How to keep your muscles as you age

Did you know thar you start to lose muscle mass as early as age 35?

This loss escalates after 50, reaching up to 8% each year between 50 to 70.

This can impact on your strength and your risk of frailty and falls and fractures as you age.

So, what can you do to prevent muscle loss?

A minimum of 75 minutes per week of moderate activity, like brisk walking is advised for adults, plus two sessions of muscle strengthening a week. Current evidence shows that only about 15% of older people meet this suggested level of physical activity.

There are many simple ways to build our muscles too. Working around the house may fulfill the strengthening requirement, depending on what people do. Vigorous garden work involving shovelling or raking might count or lifting boxes in the garage.

What other strengthening activities can people do?
  • Exercising with hand or ankle weights plus resistance bands,
  • Using weight machines at a gym under the guidance of a personal trainer, and
  • Yoga postures that require holding up your body weight.
How can I get started?
  • Begin at two to three days per week.
  • Perform eight to 10 multi-joint exercises that stress the major muscle groups (e.g., arms, legs, back).
  • Perform two to three sets of eight to 12 repetitions with good form (ask a fitness expert for help).
  • Lift and lower the weight in a controlled manner (two seconds each up and down), and
  • Progress weight lifted over time so that it feels like eight out of 10 difficulty (10 being the hardest you can give).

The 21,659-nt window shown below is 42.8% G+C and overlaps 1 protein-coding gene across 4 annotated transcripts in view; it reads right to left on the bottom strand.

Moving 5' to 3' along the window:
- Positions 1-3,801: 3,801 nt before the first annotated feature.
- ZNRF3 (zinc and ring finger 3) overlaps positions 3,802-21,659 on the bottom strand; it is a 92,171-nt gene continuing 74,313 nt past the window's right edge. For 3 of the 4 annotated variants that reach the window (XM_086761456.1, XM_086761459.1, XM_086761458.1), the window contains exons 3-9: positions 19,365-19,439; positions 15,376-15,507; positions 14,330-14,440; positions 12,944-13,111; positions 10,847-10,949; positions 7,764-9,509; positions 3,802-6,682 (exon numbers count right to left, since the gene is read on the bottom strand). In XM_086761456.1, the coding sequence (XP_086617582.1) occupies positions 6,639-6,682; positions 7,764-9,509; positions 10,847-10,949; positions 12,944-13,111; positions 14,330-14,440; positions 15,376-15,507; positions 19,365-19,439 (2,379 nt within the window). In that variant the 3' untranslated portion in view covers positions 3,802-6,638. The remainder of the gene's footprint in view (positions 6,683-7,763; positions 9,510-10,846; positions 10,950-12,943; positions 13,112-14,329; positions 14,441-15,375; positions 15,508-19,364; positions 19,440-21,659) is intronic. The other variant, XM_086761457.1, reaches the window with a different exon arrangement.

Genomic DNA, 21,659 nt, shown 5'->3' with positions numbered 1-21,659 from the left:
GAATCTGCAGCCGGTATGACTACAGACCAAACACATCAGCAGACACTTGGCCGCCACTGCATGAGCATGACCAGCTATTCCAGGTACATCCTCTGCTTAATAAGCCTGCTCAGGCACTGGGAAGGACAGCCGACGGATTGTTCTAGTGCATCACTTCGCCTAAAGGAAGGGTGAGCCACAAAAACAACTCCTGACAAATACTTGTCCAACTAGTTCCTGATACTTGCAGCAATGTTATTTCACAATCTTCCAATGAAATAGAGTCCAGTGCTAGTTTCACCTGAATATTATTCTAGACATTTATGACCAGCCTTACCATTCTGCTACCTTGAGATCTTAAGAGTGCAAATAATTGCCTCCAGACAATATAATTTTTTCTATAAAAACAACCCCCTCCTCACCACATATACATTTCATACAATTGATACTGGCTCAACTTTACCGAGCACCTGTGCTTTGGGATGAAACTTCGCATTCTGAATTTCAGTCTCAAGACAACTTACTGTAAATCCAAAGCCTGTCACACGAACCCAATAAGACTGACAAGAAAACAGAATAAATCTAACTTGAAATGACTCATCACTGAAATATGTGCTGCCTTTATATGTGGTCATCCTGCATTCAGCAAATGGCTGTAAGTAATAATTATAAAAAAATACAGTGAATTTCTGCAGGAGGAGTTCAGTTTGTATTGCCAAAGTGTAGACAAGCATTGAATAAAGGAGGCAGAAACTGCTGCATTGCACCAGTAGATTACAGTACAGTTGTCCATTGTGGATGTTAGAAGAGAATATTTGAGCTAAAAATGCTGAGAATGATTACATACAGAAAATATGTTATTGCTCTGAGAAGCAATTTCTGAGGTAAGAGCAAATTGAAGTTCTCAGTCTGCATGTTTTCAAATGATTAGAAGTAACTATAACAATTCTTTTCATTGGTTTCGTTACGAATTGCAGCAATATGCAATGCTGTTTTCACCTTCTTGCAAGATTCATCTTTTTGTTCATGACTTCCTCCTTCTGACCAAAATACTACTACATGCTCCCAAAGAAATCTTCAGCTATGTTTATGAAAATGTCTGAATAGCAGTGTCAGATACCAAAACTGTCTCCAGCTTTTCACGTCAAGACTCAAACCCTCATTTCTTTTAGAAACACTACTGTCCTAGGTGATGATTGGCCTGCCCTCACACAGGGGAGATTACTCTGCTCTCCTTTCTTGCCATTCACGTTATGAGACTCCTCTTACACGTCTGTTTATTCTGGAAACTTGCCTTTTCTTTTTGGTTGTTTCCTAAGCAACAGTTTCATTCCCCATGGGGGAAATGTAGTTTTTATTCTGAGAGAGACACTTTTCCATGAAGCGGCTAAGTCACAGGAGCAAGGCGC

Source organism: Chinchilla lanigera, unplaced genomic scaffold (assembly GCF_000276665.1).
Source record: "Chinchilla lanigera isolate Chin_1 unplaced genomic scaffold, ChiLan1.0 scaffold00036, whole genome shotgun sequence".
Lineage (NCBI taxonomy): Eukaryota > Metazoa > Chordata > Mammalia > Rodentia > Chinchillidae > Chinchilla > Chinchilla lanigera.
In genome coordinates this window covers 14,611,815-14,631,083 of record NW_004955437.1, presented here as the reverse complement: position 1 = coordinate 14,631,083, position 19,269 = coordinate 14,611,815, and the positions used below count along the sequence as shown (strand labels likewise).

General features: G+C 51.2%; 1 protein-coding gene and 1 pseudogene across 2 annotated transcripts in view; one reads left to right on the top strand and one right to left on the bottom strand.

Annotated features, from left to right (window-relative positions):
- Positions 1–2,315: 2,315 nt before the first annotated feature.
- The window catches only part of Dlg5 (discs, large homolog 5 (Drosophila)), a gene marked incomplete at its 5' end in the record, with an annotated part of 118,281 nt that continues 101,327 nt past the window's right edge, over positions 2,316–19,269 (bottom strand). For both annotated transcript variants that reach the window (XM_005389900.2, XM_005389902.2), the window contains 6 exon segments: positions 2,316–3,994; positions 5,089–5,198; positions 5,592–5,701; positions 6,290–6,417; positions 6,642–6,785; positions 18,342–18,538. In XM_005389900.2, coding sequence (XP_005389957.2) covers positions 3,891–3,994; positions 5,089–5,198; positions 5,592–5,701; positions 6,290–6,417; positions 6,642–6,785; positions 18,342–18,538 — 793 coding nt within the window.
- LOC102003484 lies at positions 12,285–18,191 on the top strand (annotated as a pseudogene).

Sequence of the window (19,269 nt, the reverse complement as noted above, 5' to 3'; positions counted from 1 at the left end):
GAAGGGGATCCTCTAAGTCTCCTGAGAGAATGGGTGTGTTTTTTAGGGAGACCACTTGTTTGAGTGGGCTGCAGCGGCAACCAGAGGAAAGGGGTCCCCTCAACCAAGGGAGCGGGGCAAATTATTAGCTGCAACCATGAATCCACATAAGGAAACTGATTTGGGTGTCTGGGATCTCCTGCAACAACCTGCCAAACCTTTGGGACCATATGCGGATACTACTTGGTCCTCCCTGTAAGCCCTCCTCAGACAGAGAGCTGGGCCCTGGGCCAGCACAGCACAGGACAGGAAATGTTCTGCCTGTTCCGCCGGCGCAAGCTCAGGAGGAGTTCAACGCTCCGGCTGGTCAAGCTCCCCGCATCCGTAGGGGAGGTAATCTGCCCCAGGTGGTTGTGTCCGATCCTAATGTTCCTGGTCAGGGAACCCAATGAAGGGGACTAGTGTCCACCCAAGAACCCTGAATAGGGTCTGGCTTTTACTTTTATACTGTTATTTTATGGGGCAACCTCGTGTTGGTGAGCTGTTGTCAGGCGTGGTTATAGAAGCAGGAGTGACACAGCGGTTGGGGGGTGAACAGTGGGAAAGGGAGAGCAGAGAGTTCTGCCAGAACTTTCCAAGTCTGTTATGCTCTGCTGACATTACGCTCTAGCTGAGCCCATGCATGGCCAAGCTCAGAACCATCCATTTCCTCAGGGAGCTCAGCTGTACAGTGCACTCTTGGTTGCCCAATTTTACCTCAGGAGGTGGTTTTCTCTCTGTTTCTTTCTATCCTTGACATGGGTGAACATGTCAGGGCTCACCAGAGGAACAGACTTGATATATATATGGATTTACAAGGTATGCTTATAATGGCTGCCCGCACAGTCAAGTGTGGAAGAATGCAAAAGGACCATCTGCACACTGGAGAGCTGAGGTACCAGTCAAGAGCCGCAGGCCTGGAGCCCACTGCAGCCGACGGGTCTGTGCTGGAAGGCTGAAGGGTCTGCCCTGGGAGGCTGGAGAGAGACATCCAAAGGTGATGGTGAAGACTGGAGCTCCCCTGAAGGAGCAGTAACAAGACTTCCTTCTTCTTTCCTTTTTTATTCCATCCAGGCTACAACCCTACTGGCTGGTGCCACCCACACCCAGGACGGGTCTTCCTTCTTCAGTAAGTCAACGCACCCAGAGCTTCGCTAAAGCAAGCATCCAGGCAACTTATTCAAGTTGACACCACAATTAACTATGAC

Always seek the advice of your doctor or other qualified health professional before starting on a new exercise regime.

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A special thanks to our contributors

Jill Donaldson


Jill has been practicing as a clinical physiotherapist for 30 years. For the last 13 years she has worked solely in the Aged Care sector in more than 50 metropolitan and regional facilities. Jill has also toured care facilities in the US and Africa and is a passionate advocate for both the residents in aged care and the staff who care for them. She researches and writes for DCM Media.

Chris Baynes

DCM Media, agedcare101

Chris has been a journalist and publisher in the retirement village and aged care sectors for 11 years. He has visited over 250 retirement villages and 50 aged care facilities both within Australia and internationally. Chris is a regular speaker at industry conferences plus is a frequent radio commentator.

Annie Donaldson

Nurse and Carer

Annie has a long career in both nursing and the media. She has planned and co-ordinated the medical support from both international TV productions and major stadium events. In recent years she has been a primary family carer plus involved in structured carer support.